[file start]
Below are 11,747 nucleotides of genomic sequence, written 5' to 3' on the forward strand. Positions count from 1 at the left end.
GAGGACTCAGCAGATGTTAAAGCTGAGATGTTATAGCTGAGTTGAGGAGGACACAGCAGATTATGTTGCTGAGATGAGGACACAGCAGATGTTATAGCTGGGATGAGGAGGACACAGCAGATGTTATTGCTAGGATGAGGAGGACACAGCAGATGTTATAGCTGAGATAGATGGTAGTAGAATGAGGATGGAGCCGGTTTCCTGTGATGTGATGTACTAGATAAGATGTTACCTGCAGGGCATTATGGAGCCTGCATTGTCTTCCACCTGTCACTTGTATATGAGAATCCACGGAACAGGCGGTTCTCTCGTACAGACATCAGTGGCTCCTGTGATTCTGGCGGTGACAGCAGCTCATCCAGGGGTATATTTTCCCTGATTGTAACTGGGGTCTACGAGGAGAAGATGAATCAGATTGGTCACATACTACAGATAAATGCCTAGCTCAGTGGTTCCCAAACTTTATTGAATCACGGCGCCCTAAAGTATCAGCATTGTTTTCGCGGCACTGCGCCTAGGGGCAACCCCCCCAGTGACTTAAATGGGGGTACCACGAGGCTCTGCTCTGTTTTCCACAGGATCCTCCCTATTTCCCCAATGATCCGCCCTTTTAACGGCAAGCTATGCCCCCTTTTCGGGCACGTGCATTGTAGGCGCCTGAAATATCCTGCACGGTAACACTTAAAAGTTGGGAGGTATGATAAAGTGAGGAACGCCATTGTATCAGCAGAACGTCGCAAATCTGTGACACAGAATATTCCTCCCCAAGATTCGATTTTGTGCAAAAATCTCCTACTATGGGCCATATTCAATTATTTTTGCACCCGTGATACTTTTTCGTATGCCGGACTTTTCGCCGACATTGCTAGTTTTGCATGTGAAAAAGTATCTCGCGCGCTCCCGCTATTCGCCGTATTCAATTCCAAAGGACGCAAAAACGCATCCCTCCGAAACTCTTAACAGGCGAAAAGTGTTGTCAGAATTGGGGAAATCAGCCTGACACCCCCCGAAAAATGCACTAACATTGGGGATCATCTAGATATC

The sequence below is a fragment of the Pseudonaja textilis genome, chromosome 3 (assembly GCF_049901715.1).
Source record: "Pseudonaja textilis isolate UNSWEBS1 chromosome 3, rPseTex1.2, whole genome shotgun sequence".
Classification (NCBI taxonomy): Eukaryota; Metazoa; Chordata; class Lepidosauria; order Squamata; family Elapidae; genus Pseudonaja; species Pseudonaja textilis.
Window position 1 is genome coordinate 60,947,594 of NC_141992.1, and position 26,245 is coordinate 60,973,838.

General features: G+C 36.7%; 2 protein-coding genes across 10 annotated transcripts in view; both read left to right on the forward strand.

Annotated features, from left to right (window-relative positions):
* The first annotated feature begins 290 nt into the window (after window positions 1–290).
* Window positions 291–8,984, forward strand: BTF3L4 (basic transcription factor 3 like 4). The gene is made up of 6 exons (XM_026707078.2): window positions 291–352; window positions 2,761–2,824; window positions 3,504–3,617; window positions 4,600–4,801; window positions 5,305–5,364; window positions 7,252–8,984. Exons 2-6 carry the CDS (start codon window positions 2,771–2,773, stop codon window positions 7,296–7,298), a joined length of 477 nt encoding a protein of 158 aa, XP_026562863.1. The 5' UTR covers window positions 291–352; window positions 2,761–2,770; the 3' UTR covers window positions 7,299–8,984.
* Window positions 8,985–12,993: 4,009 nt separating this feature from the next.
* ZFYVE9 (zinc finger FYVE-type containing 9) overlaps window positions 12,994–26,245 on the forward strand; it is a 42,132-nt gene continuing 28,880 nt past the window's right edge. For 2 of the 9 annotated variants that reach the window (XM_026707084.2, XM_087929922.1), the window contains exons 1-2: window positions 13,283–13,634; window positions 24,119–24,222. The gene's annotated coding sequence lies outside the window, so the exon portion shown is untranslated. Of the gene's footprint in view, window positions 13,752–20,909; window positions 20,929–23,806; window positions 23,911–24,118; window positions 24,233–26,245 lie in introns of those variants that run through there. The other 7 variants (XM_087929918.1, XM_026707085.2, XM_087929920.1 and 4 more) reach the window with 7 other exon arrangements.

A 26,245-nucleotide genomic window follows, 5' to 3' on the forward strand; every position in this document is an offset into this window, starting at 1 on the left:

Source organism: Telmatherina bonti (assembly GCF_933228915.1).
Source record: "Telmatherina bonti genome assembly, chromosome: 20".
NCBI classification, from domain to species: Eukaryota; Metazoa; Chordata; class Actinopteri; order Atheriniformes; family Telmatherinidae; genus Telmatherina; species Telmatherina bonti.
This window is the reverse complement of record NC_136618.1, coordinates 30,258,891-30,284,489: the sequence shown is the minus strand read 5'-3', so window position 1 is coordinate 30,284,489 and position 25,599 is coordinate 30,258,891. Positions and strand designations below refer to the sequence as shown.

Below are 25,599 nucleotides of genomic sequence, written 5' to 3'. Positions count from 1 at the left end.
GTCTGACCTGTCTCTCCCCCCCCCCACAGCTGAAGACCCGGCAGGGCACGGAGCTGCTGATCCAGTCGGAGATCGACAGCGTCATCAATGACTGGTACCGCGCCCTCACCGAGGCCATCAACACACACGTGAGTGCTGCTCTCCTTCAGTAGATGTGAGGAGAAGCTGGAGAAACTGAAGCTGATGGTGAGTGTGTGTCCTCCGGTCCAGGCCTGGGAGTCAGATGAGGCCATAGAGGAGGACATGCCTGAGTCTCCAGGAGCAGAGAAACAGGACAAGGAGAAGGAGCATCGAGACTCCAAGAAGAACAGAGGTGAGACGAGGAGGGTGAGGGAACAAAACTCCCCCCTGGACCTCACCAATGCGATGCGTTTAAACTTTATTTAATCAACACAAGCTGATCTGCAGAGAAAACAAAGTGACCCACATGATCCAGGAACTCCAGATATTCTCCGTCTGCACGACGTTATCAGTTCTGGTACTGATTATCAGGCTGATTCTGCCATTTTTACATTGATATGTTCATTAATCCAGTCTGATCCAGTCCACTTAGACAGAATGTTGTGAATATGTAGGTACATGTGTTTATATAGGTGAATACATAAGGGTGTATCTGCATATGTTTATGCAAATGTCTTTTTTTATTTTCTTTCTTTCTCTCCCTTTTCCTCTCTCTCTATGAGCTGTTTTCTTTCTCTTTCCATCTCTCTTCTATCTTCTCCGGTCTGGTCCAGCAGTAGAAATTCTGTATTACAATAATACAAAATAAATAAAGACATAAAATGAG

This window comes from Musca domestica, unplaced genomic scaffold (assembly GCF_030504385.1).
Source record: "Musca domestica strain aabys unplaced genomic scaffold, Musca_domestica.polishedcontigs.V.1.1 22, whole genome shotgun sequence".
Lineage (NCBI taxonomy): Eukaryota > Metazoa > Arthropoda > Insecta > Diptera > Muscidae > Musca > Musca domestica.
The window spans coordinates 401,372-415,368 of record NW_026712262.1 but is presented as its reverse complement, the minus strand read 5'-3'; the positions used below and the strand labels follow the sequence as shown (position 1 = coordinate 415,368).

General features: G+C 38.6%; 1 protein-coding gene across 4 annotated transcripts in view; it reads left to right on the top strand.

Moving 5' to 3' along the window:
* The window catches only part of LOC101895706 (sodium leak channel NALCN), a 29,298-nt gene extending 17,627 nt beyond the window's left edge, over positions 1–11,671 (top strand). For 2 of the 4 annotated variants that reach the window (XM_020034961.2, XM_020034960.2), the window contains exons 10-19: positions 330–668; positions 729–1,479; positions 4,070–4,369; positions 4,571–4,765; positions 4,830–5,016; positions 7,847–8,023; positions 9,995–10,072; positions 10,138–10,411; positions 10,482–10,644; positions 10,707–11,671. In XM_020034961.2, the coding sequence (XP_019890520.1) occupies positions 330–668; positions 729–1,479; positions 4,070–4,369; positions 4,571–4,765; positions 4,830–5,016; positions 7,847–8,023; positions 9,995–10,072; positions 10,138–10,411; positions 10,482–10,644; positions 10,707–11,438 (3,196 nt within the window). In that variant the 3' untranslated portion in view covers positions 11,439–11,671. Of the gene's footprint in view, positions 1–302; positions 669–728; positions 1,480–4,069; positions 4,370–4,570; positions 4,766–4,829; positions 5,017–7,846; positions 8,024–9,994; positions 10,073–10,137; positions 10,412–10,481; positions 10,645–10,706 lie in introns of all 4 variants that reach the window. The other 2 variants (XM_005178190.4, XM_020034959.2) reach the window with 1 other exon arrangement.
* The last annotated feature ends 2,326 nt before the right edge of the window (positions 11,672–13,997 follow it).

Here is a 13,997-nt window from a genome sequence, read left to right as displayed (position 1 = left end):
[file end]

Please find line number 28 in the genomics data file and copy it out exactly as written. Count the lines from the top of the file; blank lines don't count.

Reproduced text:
Here is a 13,997-nt window from a genome sequence, read left to right as displayed (position 1 = left end):